candlestick

October 1833-December 1834


The Collected Letters, Volume 7


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TC TO JOHN BRADFUTE; 29 July 1834; DOI: 10.1215/lt-18340729-TC-JBR-01; CL 7:248-250.


TC TO JOHN BRADFUTE

5. Great Cheyne Row, Chelsea, London. / 29th July, 1834.

My dear Sir,—

It is surely the duty of some of us to give special notice at George's Square that Craigenputtoch is desolate, and London sending up the smoke of a new hearth: no doubt, you know it already, but one so well-disposed towards us should know it from ourselves. Nevertheless, my wife, I perceive, is too lazy, so I take the duty in my own hand.

If you remember Battersea Bridge, and Don Saltero's Coffeehouse (celebrated in the Tatler),1 with the ancient row of red-brick mansions clad with ivy and jasmine, shaded by high old lime-trees, along the bank of the River, you have Cheyne Walk, and are within a cat's-leap of Cheyne Row (at right-angles to the Walk, and otherwise a miniature copy of it), where in my new workshop, still and clear almost as the Craigenputtoch one, I now write to you. We like our old House extremely; have got it all set in order, out even to the little garden and the vine and walnut-tree; have a servant of the best quality, and shall begin by and by to feel once more at home. We have both fair health too; Jane especially is much better than before: the change, so needful under every point of view, is happily effected, turn out how it may.

As for Literature and Book-publishing, the more I look at it hitherto, the more confused it looks. Alas, of quite bottomless confusion! Meanwhile, it would seem, Booksellers can actually print Books now, the Author writing them gratis; which is a great improvement compared with former experiences of mine. Not seeking to decipher farther, what is indeed undecipherable, chaotic, fearful, hateful as a madman's dream, I stand by this so comfortable fact; and am actually busy, at all lawful hours, getting ready a new Book; of which (if I be spared alive some months) I hope to show you a copy, and ask your favourable judgement. It is about the French Revolution (but this is a secret), and requires immense preparation. What is to follow after that, will follow.

There is nothing passing here but changes of Ministry and other such daily occurrences; of which the less one speaks it is perhaps the more charitable. Poor Coleridge, as you may have seen, died on Friday last:2 he had been sick and decaying for years; was well waited on, and one may hope prepared to die. Carriages in long files, as I hear, were rushing all round Highgate when the old man lay near to die. Foolish carriages! Not one of them would roll near him (except to splash him with their mud) while he lived; had it not been for the noble-mindedness of Gilman3 the Highgate Apothecary, he might have died twenty years ago in a hospital or in a ditch. To complete the Farce-Tragedy, they have only to bury him in Westminster-Abbey.4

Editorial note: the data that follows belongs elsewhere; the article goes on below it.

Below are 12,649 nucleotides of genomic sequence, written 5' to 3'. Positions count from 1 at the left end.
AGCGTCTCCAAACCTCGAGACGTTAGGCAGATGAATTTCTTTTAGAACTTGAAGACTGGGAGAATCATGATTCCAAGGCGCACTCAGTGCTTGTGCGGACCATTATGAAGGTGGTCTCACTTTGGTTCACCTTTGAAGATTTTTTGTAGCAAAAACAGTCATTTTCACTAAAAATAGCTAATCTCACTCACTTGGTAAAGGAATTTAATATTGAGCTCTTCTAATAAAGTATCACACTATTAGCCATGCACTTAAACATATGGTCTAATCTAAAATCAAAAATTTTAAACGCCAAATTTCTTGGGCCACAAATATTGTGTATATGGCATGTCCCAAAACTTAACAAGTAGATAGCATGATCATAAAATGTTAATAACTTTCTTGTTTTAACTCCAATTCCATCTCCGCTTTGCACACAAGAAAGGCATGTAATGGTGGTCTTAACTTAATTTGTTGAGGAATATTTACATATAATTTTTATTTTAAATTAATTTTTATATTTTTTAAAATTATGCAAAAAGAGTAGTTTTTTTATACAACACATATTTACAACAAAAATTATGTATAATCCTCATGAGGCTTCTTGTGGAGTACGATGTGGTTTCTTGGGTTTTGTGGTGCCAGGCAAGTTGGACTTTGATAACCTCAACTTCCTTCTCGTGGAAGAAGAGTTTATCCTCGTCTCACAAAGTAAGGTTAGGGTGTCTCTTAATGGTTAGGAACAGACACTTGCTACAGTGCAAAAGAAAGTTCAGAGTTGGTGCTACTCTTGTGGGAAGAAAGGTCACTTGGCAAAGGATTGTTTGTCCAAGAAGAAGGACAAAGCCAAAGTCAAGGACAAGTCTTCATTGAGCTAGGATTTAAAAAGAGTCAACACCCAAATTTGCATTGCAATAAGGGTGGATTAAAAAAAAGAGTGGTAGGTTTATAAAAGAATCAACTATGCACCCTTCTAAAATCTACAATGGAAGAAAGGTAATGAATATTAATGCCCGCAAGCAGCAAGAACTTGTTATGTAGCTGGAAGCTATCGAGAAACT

There is now no other Author here of a better than perfectly commonplace character; too many, one grieves to say, are of a worse, of a dishonest and even palpably blackguard character. “My soul come not into their secrets, mine honour be not united to them!5

We have also seen several “celebrated women” of the literary sort; but felt small longing to see more of them. The world indeed is wide enough for all, and each can and shall wish heartily well to all, and faithfully act accordingly:—meanwhile, if poor Mrs. Featherbrain Irrational All-for-glory and Company are walking in the western quarter, we shall do it all the better by keeping ourselves in the eastern.— But, in fine, there is a fraction of worth and wisdom here in London such as I have found nowhere else: let us use this, enjoy it, and be right thankful for it.

I get hardly any news from Edinburgh, well as I love and shall always love that old stone Town. It is hard, but clear and strong, in spirit as in outward form; built on rocks, looking out upon the everlasting sea. May it flourish, and …6 gain dominion over it!

You, my dear Sir, I am afraid, hardly write. … Bess7 drives a most lively pen, and never sent us a Letter that [was a dud;] tell her this (a genuine fact), and bid her write whether my lazy [wife writes or not.] Mrs. Welsh sends us intelligence that you are both as well as [usual,] cheerfully enjoying your summer there; and for one day at least I [could desire]8 us in the midst of your flowers. As for me, are not, in these very days, “two cigars” (of your giving) constantly in my coat-pocket, when I go out; how should I forget you?

Will you remember me very kindly to my good Mr. Aitken;9 for whom I think I shall have a commission again by and by? And so all happiness and peacefulness be with you and those dear to you!

I remain, / My Dear Sir, / Yours very truly, /

T. Carlyle.